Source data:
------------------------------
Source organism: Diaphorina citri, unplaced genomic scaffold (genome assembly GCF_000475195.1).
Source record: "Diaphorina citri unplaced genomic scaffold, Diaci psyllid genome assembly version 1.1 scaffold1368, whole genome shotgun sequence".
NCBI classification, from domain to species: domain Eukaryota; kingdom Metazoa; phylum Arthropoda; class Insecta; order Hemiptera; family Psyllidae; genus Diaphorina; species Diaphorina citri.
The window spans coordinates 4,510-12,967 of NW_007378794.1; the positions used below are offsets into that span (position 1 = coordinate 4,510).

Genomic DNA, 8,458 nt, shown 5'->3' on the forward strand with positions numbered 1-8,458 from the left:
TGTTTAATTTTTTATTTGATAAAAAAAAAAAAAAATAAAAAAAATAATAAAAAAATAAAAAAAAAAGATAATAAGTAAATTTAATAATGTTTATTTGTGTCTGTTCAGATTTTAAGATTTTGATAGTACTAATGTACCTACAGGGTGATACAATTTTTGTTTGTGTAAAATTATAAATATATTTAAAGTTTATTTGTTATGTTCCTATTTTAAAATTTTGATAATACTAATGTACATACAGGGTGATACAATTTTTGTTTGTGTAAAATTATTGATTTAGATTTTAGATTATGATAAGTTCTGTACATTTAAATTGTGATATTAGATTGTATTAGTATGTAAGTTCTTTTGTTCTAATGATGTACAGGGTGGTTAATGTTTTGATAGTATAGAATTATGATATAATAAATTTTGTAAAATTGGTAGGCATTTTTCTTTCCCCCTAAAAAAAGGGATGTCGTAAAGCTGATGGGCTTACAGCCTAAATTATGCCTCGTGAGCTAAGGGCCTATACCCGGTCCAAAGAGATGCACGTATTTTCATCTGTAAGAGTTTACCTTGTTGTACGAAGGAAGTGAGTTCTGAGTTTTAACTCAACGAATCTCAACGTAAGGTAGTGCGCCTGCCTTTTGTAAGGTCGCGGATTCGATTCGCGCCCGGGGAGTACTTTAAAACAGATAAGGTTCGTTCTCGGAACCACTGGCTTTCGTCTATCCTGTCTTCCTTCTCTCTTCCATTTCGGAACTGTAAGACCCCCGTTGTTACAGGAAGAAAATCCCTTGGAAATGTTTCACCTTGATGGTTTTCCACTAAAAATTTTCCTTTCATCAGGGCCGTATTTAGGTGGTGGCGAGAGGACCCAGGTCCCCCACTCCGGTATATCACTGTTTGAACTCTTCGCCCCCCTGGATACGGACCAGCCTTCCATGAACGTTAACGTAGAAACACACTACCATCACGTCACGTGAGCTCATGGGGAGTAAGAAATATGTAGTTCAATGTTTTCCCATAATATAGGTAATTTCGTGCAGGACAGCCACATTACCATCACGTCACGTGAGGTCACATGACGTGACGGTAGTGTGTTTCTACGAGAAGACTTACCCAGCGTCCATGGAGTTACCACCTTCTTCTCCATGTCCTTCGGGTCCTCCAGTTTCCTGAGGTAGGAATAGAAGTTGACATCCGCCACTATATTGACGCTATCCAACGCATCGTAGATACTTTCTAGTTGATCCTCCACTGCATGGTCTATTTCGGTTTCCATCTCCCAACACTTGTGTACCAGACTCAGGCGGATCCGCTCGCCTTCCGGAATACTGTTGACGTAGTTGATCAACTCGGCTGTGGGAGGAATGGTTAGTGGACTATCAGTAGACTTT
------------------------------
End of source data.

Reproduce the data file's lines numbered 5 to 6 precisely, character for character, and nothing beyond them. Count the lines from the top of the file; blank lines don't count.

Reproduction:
Genomic DNA, 8,458 nt, shown 5'->3' on the forward strand with positions numbered 1-8,458 from the left:
TGTTTAATTTTTTATTTGATAAAAAAAAAAAAAAATAAAAAAAATAATAAAAAAATAAAAAAAAAAGATAATAAGTAAATTTAATAATGTTTATTTGTGTCTGTTCAGATTTTAAGATTTTGATAGTACTAATGTACCTACAGGGTGATACAATTTTTGTTTGTGTAAAATTATAAATATATTTAAAGTTTATTTGTTATGTTCCTATTTTAAAATTTTGATAATACTAATGTACATACAGGGTGATACAATTTTTGTTTGTGTAAAATTATTGATTTAGATTTTAGATTATGATAAGTTCTGTACATTTAAATTGTGATATTAGATTGTATTAGTATGTAAGTTCTTTTGTTCTAATGATGTACAGGGTGGTTAATGTTTTGATAGTATAGAATTATGATATAATAAATTTTGTAAAATTGGTAGGCATTTTTCTTTCCCCCTAAAAAAAGGGATGTCGTAAAGCTGATGGGCTTACAGCCTAAATTATGCCTCGTGAGCTAAGGGCCTATACCCGGTCCAAAGAGATGCACGTATTTTCATCTGTAAGAGTTTACCTTGTTGTACGAAGGAAGTGAGTTCTGAGTTTTAACTCAACGAATCTCAACGTAAGGTAGTGCGCCTGCCTTTTGTAAGGTCGCGGATTCGATTCGCGCCCGGGGAGTACTTTAAAACAGATAAGGTTCGTTCTCGGAACCACTGGCTTTCGTCTATCCTGTCTTCCTTCTCTCTTCCATTTCGGAACTGTAAGACCCCCGTTGTTACAGGAAGAAAATCCCTTGGAAATGTTTCACCTTGATGGTTTTCCACTAAAAATTTTCCTTTCATCAGGGCCGTATTTAGGTGGTGGCGAGAGGACCCAGGTCCCCCACTCCGGTATATCACTGTTTGAACTCTTCGCCCCCCTGGATACGGACCAGCCTTCCATGAACGTTAACGTAGAAACACACTACCATCACGTCACGTGAGCTCATGGGGAGTAAGAAATATGTAGTTCAATGTTTTCCCATAATATAGGTAATTTCGTGCAGGACAGCCACATTACCATCACGTCACGTGAGGTCACATGACGTGACGGTAGTGTGTTTCTACGAGAAGACTTACCCAGCGTCCATGGAGTTACCACCTTCTTCTCCATGTCCTTCGGGTCCTCCAGTTTCCTGAGGTAGGAATAGAAGTTGACATCCGCCACTATATTGACGCTATCCAACGCATCGTAGATACTTTCTAGTTGATCCTCCACTGCATGGTCTATTTCGGTTTCCATCTCCCAACACTTGTGTACCAGACTCAGGCGGATCCGCTCGCCTTCCGGAATACTGTTGACGTAGTTGATCAACTCGGCTGTGGGAGGAATGGTTAGTGGACTATCAGTAGACTTT